The Response of Tissues to Very Low Doses per Fraction: A Reflection of Induced Repair?
The linear-quadratic (LQ) equation is now used widely to model and predict the increase in total dose with decreasing dose per fraction needed for an isoeffective response to radiotherapy in normal tissues and tumors (Joiner 1989). This relationship reflects the gradual decrease in radiation effectiveness with lowered doses due to these doses being further and further back “on the shoulder” of the underlying survival curve for the cells at risk. Although there has been some indication in experimental studies in vivo that the LQ model can underpredict radiation response to doses per fraction in the range 1–2 Gy relative to higher doses per fraction, this appears to be due to incomplete repair between successive doses (Thames et al. 1988). Alternatively, studies on pig skin have suggested that the LQ model can overpredict radiation effect in the range 2–6 Gy, but this has been attributed to a combination of cellular repopulation and cell cycle redistribution affecting net tissue response (Hopewell and van den Aardweg 1991). Thus for doses greater than 1 Gy per fraction, the LQ model describes the radiation response of normal tissues reasonably well.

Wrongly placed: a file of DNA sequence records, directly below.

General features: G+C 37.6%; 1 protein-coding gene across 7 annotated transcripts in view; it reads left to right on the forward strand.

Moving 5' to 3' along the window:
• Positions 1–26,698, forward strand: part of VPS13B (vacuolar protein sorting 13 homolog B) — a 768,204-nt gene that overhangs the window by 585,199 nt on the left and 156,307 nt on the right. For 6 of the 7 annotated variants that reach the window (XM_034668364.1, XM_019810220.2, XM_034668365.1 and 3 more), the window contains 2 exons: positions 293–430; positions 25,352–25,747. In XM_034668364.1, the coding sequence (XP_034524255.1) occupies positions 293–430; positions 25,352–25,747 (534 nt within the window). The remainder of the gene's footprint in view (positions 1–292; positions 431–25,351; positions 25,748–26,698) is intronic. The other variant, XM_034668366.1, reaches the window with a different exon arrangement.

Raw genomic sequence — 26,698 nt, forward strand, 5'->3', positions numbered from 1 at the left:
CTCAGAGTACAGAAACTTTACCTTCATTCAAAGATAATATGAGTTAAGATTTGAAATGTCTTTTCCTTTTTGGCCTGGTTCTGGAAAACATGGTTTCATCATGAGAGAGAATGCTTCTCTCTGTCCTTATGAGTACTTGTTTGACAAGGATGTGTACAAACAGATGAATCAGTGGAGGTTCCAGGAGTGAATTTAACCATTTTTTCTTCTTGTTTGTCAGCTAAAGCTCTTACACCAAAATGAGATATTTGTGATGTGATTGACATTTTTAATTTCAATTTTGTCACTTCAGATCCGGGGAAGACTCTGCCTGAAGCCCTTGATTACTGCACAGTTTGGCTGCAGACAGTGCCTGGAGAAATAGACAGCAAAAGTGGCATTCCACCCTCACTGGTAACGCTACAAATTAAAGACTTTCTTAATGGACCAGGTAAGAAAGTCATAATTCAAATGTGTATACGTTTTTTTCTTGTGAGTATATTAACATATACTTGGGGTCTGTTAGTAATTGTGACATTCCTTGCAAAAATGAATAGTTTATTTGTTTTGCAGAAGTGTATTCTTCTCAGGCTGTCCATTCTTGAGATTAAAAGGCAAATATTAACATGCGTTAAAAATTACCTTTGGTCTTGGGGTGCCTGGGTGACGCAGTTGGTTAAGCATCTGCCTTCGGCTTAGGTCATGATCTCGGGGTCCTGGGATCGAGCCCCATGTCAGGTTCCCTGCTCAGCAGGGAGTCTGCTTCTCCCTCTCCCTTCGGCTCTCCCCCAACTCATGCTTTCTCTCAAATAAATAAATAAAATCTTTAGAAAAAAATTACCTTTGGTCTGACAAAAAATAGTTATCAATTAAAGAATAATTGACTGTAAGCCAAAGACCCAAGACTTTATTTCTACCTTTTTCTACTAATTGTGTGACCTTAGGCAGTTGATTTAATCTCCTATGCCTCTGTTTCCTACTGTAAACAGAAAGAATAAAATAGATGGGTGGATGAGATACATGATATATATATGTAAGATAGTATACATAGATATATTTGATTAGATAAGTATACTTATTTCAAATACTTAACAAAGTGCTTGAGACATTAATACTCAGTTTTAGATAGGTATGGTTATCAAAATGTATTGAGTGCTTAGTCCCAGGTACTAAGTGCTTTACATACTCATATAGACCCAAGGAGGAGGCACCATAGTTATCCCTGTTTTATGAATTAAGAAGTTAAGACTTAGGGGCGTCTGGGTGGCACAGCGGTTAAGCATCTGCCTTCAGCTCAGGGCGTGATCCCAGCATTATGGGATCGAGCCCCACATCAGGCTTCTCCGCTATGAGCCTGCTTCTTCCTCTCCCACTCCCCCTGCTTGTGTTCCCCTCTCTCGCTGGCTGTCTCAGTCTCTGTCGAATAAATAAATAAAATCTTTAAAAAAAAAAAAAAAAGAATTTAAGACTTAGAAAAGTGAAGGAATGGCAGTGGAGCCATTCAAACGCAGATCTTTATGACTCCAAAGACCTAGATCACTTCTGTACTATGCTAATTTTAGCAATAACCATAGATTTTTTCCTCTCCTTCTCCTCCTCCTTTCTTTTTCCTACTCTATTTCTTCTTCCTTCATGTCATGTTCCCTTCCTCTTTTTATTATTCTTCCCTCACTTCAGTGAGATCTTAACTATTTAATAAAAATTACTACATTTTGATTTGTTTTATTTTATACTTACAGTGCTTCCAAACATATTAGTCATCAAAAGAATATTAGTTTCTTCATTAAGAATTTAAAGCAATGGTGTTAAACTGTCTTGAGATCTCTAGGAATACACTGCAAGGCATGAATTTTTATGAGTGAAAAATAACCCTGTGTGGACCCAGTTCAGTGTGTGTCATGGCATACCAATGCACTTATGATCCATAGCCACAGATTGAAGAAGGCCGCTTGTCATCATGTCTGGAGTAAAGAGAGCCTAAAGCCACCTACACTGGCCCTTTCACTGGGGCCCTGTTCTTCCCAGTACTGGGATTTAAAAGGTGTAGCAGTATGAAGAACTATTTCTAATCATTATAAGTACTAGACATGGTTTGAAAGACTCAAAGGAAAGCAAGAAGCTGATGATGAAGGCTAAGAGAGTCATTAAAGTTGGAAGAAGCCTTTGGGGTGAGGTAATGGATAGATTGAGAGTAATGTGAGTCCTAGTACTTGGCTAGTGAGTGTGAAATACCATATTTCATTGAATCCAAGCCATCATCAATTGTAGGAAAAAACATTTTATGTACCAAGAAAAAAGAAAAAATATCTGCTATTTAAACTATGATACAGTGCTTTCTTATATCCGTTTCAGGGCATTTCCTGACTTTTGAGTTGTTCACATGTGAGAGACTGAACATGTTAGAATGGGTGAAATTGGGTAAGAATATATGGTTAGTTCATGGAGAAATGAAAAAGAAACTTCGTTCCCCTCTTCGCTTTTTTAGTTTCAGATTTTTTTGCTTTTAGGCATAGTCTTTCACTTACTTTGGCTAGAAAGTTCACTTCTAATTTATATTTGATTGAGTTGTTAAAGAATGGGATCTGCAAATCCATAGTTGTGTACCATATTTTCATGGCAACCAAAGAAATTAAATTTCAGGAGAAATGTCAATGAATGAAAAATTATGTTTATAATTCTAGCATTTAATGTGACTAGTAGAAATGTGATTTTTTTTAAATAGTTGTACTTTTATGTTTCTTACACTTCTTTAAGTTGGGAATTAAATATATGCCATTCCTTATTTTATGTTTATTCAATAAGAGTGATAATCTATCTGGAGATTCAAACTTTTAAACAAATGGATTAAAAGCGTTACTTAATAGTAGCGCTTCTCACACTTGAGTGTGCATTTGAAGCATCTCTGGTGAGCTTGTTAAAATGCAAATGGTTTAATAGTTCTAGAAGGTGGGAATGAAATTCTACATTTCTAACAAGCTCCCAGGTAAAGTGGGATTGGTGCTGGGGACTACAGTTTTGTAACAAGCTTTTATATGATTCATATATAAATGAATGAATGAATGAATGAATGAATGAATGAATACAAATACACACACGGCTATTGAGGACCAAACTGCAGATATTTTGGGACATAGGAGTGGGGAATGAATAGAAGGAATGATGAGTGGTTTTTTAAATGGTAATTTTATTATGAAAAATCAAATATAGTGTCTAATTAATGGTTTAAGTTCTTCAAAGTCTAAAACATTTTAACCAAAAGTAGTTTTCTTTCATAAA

KeywordsFractionation Oncol Parkin Beryllium Rhabdomyosarcoma
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